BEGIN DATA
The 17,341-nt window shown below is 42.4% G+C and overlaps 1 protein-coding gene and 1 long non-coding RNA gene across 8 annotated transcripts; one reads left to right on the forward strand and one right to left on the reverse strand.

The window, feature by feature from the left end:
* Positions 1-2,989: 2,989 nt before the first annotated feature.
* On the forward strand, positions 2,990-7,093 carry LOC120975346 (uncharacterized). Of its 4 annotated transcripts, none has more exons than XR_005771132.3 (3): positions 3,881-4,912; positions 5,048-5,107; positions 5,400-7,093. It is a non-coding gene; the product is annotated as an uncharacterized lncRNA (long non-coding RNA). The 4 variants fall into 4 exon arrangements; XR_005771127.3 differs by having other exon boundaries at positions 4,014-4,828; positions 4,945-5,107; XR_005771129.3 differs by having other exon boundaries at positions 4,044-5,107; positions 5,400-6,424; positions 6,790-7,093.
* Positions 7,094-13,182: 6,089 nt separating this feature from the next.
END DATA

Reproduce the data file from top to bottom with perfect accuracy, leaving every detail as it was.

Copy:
The 17,341-nt window shown below is 42.4% G+C and overlaps 1 protein-coding gene and 1 long non-coding RNA gene across 8 annotated transcripts; one reads left to right on the forward strand and one right to left on the reverse strand.

The window, feature by feature from the left end:
* Positions 1-2,989: 2,989 nt before the first annotated feature.
* On the forward strand, positions 2,990-7,093 carry LOC120975346 (uncharacterized). Of its 4 annotated transcripts, none has more exons than XR_005771132.3 (3): positions 3,881-4,912; positions 5,048-5,107; positions 5,400-7,093. It is a non-coding gene; the product is annotated as an uncharacterized lncRNA (long non-coding RNA). The 4 variants fall into 4 exon arrangements; XR_005771127.3 differs by having other exon boundaries at positions 4,014-4,828; positions 4,945-5,107; XR_005771129.3 differs by having other exon boundaries at positions 4,044-5,107; positions 5,400-6,424; positions 6,790-7,093.
* Positions 7,094-13,182: 6,089 nt separating this feature from the next.